In a will, you will be able to designate how you would like your property to be divided among your family members. You can also identify a guardian or guardians for your minor children. However, if you have real estate property or other substantial assets, you may also want to have a trust. Assets will be transferred into the trust and then distributed by the named executor upon your death. Trusts are beneficial because, unlike with wills, you don’t have to go through the probate process to distribute your assets. In many cases, a trust will take precedence over a will. It’s recommended to review your trust each year to ensure everything, from the property to the beneficiaries to the person who you have selected as the executor trustee, is still accurate. 

  • Healthcare Directive

No one wants to be in the position where they have to decide at a moment’s notice what their family member would want regarding their end-of-life care. In your health care directive, you can detail the exact wishes that your medical team should follow, which will help give your family members peace of mind during a difficult time. 

  • Power of Attorneys

You can set up both a financial and a healthcare power of attorney. These documents will ensure that the right person is making decisions on your behalf when you are incapacitated. It’s also a good idea to designate a back-up power of attorney in case the first choice is unavailable. 

  • Beneficiary Designations

Retirement accounts, savings accounts, and life insurance policies likely have their own beneficiary designations apart from your trust. You should ensure that these are updated every time you update your plan.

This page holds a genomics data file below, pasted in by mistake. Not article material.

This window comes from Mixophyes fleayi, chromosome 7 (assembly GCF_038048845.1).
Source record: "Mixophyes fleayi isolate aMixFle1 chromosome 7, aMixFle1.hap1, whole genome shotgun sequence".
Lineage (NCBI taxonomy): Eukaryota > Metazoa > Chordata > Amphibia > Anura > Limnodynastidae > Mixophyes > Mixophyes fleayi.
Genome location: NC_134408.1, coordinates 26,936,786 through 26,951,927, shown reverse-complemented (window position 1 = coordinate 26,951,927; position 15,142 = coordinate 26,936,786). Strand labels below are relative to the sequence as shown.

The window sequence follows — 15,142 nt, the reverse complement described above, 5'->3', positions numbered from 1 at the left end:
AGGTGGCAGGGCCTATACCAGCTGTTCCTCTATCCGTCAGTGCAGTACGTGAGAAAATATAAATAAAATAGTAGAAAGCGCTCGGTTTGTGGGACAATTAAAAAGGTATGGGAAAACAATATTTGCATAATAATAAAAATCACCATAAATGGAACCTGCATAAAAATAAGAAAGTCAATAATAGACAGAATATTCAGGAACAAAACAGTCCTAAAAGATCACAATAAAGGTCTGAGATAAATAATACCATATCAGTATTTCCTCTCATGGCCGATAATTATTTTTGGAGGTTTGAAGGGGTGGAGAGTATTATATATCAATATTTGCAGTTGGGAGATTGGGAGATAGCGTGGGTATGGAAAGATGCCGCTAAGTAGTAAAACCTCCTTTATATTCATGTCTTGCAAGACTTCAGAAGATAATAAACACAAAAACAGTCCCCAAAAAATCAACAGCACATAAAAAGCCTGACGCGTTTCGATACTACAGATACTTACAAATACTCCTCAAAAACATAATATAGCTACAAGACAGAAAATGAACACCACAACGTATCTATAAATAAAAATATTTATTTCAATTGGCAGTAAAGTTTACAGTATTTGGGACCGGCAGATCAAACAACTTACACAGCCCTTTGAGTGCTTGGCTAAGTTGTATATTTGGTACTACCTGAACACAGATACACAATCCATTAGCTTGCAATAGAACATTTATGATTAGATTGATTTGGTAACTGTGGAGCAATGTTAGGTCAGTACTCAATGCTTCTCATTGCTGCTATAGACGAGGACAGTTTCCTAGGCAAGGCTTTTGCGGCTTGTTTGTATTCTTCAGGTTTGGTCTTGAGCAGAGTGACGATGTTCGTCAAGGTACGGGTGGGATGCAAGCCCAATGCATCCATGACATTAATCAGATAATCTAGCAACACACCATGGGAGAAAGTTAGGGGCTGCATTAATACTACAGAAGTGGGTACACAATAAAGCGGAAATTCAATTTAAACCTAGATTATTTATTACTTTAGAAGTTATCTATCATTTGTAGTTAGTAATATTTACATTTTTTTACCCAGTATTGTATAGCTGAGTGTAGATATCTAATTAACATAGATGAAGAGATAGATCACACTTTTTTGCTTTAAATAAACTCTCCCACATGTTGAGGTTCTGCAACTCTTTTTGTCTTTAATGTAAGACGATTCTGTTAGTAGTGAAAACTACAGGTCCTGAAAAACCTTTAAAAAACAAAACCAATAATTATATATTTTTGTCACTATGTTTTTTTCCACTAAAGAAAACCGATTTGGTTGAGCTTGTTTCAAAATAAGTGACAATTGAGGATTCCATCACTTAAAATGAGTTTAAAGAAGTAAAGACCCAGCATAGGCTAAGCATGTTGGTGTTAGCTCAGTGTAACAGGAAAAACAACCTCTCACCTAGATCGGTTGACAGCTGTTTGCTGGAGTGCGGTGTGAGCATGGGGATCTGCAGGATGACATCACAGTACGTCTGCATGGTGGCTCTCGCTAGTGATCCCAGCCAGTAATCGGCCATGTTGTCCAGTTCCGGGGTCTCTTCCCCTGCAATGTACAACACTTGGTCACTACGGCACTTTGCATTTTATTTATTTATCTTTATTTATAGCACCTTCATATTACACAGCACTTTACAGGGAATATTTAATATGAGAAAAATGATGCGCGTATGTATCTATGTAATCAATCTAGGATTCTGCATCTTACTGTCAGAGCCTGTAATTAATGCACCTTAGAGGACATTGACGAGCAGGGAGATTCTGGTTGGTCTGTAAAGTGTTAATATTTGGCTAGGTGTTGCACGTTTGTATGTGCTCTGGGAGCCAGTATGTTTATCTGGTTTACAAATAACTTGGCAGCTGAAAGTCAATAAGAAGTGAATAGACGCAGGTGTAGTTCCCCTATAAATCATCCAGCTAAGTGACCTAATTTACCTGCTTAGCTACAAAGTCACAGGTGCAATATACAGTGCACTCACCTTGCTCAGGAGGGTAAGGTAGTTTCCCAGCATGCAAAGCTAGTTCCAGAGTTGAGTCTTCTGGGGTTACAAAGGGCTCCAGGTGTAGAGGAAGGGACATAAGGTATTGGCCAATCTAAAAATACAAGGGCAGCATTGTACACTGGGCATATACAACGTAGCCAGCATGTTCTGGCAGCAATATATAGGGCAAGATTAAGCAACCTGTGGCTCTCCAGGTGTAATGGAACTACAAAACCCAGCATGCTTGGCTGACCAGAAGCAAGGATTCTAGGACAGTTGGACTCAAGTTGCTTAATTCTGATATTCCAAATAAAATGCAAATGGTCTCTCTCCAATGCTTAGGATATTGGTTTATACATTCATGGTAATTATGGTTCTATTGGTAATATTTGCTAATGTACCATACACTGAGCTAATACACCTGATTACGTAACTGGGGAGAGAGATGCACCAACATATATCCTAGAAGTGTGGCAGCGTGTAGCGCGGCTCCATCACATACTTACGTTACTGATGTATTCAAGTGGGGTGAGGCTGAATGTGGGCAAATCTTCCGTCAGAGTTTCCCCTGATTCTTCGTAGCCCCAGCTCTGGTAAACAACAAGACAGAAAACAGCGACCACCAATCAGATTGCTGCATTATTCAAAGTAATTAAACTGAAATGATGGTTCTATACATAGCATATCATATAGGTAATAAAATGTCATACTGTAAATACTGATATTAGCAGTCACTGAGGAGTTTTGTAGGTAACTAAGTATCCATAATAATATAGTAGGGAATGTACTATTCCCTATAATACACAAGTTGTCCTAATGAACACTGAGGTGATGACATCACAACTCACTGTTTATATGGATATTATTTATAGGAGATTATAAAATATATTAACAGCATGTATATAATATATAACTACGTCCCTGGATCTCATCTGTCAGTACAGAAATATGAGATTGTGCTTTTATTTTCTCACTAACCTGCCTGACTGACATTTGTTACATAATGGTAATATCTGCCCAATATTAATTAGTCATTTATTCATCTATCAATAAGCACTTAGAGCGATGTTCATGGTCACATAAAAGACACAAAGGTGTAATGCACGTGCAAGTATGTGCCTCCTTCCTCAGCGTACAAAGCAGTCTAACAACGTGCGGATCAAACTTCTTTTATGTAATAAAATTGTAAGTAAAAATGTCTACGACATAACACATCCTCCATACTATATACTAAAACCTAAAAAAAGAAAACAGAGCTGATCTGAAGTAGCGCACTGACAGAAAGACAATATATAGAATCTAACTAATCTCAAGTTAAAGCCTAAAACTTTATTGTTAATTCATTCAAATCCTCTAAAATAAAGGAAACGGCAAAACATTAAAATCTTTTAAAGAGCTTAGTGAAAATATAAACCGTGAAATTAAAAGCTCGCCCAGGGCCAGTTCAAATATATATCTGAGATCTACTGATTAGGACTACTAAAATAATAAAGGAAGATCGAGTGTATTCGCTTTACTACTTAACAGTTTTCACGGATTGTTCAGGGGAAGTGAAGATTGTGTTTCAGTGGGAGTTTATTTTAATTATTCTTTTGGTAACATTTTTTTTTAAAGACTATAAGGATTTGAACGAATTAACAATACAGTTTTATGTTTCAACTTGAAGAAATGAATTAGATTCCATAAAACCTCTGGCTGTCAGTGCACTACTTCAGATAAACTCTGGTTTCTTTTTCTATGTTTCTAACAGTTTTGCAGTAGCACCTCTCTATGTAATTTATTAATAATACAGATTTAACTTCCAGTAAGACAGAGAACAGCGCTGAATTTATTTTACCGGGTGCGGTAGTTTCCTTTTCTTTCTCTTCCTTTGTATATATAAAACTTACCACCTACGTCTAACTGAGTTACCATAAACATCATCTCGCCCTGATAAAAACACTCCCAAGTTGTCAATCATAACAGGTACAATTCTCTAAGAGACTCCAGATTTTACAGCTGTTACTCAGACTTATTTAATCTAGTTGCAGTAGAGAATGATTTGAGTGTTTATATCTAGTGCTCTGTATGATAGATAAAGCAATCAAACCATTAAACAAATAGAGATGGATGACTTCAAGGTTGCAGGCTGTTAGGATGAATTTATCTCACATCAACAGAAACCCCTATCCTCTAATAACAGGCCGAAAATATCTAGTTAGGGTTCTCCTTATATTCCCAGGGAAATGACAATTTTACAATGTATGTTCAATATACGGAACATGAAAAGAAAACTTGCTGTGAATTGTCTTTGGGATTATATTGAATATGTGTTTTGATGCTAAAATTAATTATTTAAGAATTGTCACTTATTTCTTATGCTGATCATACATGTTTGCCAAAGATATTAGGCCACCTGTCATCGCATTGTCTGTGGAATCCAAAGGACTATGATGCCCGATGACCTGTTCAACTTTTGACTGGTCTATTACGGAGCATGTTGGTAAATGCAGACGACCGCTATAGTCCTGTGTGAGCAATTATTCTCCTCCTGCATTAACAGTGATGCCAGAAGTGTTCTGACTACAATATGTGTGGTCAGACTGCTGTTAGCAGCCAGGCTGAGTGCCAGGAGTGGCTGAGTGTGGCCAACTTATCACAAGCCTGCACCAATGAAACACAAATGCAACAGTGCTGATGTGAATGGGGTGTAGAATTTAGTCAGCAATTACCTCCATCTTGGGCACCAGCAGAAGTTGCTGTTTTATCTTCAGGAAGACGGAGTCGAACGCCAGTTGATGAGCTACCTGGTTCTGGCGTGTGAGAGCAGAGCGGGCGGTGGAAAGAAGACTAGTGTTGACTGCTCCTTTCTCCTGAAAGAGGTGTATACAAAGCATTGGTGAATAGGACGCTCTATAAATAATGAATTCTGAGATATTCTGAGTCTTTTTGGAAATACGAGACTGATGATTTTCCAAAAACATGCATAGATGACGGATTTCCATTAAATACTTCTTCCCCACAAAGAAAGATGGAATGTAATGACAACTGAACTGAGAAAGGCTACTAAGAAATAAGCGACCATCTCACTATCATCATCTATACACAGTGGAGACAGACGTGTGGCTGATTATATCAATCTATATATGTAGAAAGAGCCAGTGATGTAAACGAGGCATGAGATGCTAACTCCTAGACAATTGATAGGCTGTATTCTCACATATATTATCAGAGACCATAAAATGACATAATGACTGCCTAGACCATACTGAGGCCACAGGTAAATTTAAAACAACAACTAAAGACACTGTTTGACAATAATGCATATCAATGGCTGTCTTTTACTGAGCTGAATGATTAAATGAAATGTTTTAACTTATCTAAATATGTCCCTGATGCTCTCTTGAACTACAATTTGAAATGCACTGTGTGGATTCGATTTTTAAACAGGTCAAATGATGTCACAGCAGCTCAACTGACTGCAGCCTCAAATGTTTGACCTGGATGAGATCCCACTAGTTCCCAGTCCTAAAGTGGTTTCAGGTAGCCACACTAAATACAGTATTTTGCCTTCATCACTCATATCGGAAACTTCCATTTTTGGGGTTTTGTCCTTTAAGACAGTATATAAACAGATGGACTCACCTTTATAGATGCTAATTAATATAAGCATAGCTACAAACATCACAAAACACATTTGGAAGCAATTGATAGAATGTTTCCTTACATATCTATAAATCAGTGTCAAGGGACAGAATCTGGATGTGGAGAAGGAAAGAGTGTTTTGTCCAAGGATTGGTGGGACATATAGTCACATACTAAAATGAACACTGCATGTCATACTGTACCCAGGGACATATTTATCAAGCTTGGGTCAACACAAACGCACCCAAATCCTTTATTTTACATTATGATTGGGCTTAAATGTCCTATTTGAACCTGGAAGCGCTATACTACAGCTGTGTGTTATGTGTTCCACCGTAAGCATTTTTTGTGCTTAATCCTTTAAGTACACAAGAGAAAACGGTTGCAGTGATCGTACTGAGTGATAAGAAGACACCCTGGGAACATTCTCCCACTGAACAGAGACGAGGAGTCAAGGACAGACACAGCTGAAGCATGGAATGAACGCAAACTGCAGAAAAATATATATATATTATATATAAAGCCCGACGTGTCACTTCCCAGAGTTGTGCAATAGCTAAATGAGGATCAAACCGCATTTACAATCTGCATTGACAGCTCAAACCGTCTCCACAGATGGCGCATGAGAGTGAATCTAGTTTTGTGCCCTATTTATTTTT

• Paperwork

Be sure to include copies of any titles or deeds for property you own. This will help facilitate the transfer of ownership to beneficiaries upon your death. 

  • Letter of Intent

This unofficial document is where you might describe your plans for your funeral or wake. You might also use it to leave a last message to loved ones. While it’s not a legal document, many people choose to leave a letter with their other estate planning documents. 

Your Estate Planning Attorney 

Whatever stage you may be at in life, the Law Office of Kyle W. Jones is here to help you with comprehensive estate planning services. Whether you need to create an estate plan for the first time, or you need to have us review and update an existing estate plan, we will work hard to ensure that your documents meet your current and future needs. We take a meticulous approach to every case to ensure that nothing is overlooked. Contact our law firm today to set up a consultation with an estate planning attorney in Bakersfield.